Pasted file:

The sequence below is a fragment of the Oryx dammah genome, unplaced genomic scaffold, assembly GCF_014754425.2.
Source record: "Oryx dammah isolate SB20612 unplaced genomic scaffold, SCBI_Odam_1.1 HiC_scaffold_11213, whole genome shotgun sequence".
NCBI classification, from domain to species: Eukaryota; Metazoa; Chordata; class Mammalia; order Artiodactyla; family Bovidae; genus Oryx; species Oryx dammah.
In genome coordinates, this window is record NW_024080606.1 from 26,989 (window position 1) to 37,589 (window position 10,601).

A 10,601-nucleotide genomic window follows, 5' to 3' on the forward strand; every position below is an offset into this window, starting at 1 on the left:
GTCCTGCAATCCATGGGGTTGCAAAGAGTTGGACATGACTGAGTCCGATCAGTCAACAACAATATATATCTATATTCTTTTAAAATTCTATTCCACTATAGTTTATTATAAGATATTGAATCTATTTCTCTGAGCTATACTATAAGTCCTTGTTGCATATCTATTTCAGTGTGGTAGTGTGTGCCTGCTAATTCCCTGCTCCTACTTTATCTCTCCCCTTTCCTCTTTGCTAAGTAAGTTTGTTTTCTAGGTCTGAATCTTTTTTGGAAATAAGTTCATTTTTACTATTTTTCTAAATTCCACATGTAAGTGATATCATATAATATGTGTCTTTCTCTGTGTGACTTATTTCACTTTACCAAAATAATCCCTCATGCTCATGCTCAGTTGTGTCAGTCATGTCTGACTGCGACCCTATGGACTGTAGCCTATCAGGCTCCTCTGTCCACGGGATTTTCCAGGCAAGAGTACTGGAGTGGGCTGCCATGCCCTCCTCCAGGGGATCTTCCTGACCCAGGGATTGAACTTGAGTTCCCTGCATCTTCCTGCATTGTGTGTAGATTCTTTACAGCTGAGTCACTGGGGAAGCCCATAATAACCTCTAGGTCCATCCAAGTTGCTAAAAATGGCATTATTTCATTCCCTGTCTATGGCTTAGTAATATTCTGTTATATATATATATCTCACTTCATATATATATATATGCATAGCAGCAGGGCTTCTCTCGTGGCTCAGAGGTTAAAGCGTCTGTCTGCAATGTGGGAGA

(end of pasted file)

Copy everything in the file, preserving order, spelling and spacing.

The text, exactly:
The sequence below is a fragment of the Oryx dammah genome, unplaced genomic scaffold, assembly GCF_014754425.2.
Source record: "Oryx dammah isolate SB20612 unplaced genomic scaffold, SCBI_Odam_1.1 HiC_scaffold_11213, whole genome shotgun sequence".
NCBI classification, from domain to species: Eukaryota; Metazoa; Chordata; class Mammalia; order Artiodactyla; family Bovidae; genus Oryx; species Oryx dammah.
In genome coordinates, this window is record NW_024080606.1 from 26,989 (window position 1) to 37,589 (window position 10,601).

A 10,601-nucleotide genomic window follows, 5' to 3' on the forward strand; every position below is an offset into this window, starting at 1 on the left:
GTCCTGCAATCCATGGGGTTGCAAAGAGTTGGACATGACTGAGTCCGATCAGTCAACAACAATATATATCTATATTCTTTTAAAATTCTATTCCACTATAGTTTATTATAAGATATTGAATCTATTTCTCTGAGCTATACTATAAGTCCTTGTTGCATATCTATTTCAGTGTGGTAGTGTGTGCCTGCTAATTCCCTGCTCCTACTTTATCTCTCCCCTTTCCTCTTTGCTAAGTAAGTTTGTTTTCTAGGTCTGAATCTTTTTTGGAAATAAGTTCATTTTTACTATTTTTCTAAATTCCACATGTAAGTGATATCATATAATATGTGTCTTTCTCTGTGTGACTTATTTCACTTTACCAAAATAATCCCTCATGCTCATGCTCAGTTGTGTCAGTCATGTCTGACTGCGACCCTATGGACTGTAGCCTATCAGGCTCCTCTGTCCACGGGATTTTCCAGGCAAGAGTACTGGAGTGGGCTGCCATGCCCTCCTCCAGGGGATCTTCCTGACCCAGGGATTGAACTTGAGTTCCCTGCATCTTCCTGCATTGTGTGTAGATTCTTTACAGCTGAGTCACTGGGGAAGCCCATAATAACCTCTAGGTCCATCCAAGTTGCTAAAAATGGCATTATTTCATTCCCTGTCTATGGCTTAGTAATATTCTGTTATATATATATATCTCACTTCATATATATATATATGCATAGCAGCAGGGCTTCTCTCGTGGCTCAGAGGTTAAAGCGTCTGTCTGCAATGTGGGAGA